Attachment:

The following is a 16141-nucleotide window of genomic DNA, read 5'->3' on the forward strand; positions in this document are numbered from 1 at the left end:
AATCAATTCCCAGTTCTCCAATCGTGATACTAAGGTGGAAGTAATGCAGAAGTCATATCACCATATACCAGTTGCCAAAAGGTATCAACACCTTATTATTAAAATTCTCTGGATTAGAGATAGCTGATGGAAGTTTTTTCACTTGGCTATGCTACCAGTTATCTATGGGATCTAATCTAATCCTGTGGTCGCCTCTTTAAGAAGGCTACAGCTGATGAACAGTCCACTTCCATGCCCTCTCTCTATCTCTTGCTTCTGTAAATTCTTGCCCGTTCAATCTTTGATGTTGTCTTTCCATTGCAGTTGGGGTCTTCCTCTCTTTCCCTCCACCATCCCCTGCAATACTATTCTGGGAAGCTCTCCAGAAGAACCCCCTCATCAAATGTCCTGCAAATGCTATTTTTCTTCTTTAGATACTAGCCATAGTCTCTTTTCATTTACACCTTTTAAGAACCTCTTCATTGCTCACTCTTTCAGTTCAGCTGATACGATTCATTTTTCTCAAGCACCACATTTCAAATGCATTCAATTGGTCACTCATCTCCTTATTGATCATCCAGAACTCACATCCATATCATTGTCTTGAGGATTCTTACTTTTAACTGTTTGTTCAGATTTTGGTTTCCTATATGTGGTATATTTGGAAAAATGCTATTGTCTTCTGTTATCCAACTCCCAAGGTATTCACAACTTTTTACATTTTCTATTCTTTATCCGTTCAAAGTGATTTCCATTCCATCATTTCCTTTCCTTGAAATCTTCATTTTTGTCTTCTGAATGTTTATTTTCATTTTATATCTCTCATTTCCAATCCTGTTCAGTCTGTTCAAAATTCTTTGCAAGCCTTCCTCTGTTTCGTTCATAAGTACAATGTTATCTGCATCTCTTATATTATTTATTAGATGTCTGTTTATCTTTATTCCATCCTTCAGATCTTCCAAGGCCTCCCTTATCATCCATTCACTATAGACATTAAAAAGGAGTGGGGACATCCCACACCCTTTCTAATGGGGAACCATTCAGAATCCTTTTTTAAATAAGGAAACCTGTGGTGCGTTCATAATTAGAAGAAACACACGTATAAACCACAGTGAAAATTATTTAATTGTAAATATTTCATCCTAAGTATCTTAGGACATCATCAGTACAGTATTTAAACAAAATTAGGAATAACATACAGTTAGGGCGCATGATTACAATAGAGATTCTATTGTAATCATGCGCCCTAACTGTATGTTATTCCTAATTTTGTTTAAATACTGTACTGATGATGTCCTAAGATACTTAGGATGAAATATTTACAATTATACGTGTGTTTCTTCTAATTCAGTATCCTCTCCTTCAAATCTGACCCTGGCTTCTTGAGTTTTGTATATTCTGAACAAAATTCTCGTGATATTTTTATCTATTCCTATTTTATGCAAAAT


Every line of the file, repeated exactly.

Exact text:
The following is a 16141-nucleotide window of genomic DNA, read 5'->3' on the forward strand; positions in this document are numbered from 1 at the left end:
AATCAATTCCCAGTTCTCCAATCGTGATACTAAGGTGGAAGTAATGCAGAAGTCATATCACCATATACCAGTTGCCAAAAGGTATCAACACCTTATTATTAAAATTCTCTGGATTAGAGATAGCTGATGGAAGTTTTTTCACTTGGCTATGCTACCAGTTATCTATGGGATCTAATCTAATCCTGTGGTCGCCTCTTTAAGAAGGCTACAGCTGATGAACAGTCCACTTCCATGCCCTCTCTCTATCTCTTGCTTCTGTAAATTCTTGCCCGTTCAATCTTTGATGTTGTCTTTCCATTGCAGTTGGGGTCTTCCTCTCTTTCCCTCCACCATCCCCTGCAATACTATTCTGGGAAGCTCTCCAGAAGAACCCCCTCATCAAATGTCCTGCAAATGCTATTTTTCTTCTTTAGATACTAGCCATAGTCTCTTTTCATTTACACCTTTTAAGAACCTCTTCATTGCTCACTCTTTCAGTTCAGCTGATACGATTCATTTTTCTCAAGCACCACATTTCAAATGCATTCAATTGGTCACTCATCTCCTTATTGATCATCCAGAACTCACATCCATATCATTGTCTTGAGGATTCTTACTTTTAACTGTTTGTTCAGATTTTGGTTTCCTATATGTGGTATATTTGGAAAAATGCTATTGTCTTCTGTTATCCAACTCCCAAGGTATTCACAACTTTTTACATTTTCTATTCTTTATCCGTTCAAAGTGATTTCCATTCCATCATTTCCTTTCCTTGAAATCTTCATTTTTGTCTTCTGAATGTTTATTTTCATTTTATATCTCTCATTTCCAATCCTGTTCAGTCTGTTCAAAATTCTTTGCAAGCCTTCCTCTGTTTCGTTCATAAGTACAATGTTATCTGCATCTCTTATATTATTTATTAGATGTCTGTTTATCTTTATTCCATCCTTCAGATCTTCCAAGGCCTCCCTTATCATCCATTCACTATAGACATTAAAAAGGAGTGGGGACATCCCACACCCTTTCTAATGGGGAACCATTCAGAATCCTTTTTTAAATAAGGAAACCTGTGGTGCGTTCATAATTAGAAGAAACACACGTATAAACCACAGTGAAAATTATTTAATTGTAAATATTTCATCCTAAGTATCTTAGGACATCATCAGTACAGTATTTAAACAAAATTAGGAATAACATACAGTTAGGGCGCATGATTACAATAGAGATTCTATTGTAATCATGCGCCCTAACTGTATGTTATTCCTAATTTTGTTTAAATACTGTACTGATGATGTCCTAAGATACTTAGGATGAAATATTTACAATTATACGTGTGTTTCTTCTAATTCAGTATCCTCTCCTTCAAATCTGACCCTGGCTTCTTGAGTTTTGTATATTCTGAACAAAATTCTCGTGATATTTTTATCTATTCCTATTTTATGCAAAAT